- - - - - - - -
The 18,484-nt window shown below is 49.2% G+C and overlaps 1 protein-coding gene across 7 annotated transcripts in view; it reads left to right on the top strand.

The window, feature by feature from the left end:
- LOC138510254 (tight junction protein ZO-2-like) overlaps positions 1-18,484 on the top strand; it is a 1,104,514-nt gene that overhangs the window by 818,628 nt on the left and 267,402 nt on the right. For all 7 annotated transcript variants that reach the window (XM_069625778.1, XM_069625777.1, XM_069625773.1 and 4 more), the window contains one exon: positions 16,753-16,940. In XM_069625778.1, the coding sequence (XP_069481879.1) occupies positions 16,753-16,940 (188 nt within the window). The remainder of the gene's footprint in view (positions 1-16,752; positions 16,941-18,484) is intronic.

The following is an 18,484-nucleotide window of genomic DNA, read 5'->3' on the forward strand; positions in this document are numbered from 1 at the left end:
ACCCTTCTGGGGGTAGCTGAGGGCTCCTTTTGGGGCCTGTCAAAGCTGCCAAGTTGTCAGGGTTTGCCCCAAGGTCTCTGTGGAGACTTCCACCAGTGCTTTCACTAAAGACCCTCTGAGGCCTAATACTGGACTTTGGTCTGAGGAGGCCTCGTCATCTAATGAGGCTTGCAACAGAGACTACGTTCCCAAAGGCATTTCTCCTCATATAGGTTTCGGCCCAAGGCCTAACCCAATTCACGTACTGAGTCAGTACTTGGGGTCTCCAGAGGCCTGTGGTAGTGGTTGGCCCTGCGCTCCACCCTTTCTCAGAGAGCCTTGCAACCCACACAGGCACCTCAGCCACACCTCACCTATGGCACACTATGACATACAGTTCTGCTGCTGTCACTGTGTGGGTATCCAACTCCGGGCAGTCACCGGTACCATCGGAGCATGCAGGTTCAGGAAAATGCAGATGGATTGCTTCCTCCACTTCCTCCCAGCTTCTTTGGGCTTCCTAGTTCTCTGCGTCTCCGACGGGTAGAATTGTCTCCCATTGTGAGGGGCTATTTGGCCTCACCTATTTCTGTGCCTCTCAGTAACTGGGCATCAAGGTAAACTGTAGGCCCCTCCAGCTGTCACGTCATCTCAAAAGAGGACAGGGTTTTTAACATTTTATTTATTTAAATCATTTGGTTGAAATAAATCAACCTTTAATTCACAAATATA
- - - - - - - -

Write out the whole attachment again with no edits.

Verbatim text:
The 18,484-nt window shown below is 49.2% G+C and overlaps 1 protein-coding gene across 7 annotated transcripts in view; it reads left to right on the top strand.

The window, feature by feature from the left end:
- LOC138510254 (tight junction protein ZO-2-like) overlaps positions 1-18,484 on the top strand; it is a 1,104,514-nt gene that overhangs the window by 818,628 nt on the left and 267,402 nt on the right. For all 7 annotated transcript variants that reach the window (XM_069625778.1, XM_069625777.1, XM_069625773.1 and 4 more), the window contains one exon: positions 16,753-16,940. In XM_069625778.1, the coding sequence (XP_069481879.1) occupies positions 16,753-16,940 (188 nt within the window). The remainder of the gene's footprint in view (positions 1-16,752; positions 16,941-18,484) is intronic.

The following is an 18,484-nucleotide window of genomic DNA, read 5'->3' on the forward strand; positions in this document are numbered from 1 at the left end:
ACCCTTCTGGGGGTAGCTGAGGGCTCCTTTTGGGGCCTGTCAAAGCTGCCAAGTTGTCAGGGTTTGCCCCAAGGTCTCTGTGGAGACTTCCACCAGTGCTTTCACTAAAGACCCTCTGAGGCCTAATACTGGACTTTGGTCTGAGGAGGCCTCGTCATCTAATGAGGCTTGCAACAGAGACTACGTTCCCAAAGGCATTTCTCCTCATATAGGTTTCGGCCCAAGGCCTAACCCAATTCACGTACTGAGTCAGTACTTGGGGTCTCCAGAGGCCTGTGGTAGTGGTTGGCCCTGCGCTCCACCCTTTCTCAGAGAGCCTTGCAACCCACACAGGCACCTCAGCCACACCTCACCTATGGCACACTATGACATACAGTTCTGCTGCTGTCACTGTGTGGGTATCCAACTCCGGGCAGTCACCGGTACCATCGGAGCATGCAGGTTCAGGAAAATGCAGATGGATTGCTTCCTCCACTTCCTCCCAGCTTCTTTGGGCTTCCTAGTTCTCTGCGTCTCCGACGGGTAGAATTGTCTCCCATTGTGAGGGGCTATTTGGCCTCACCTATTTCTGTGCCTCTCAGTAACTGGGCATCAAGGTAAACTGTAGGCCCCTCCAGCTGTCACGTCATCTCAAAAGAGGACAGGGTTTTTAACATTTTATTTATTTAAATCATTTGGTTGAAATAAATCAACCTTTAATTCACAAATATA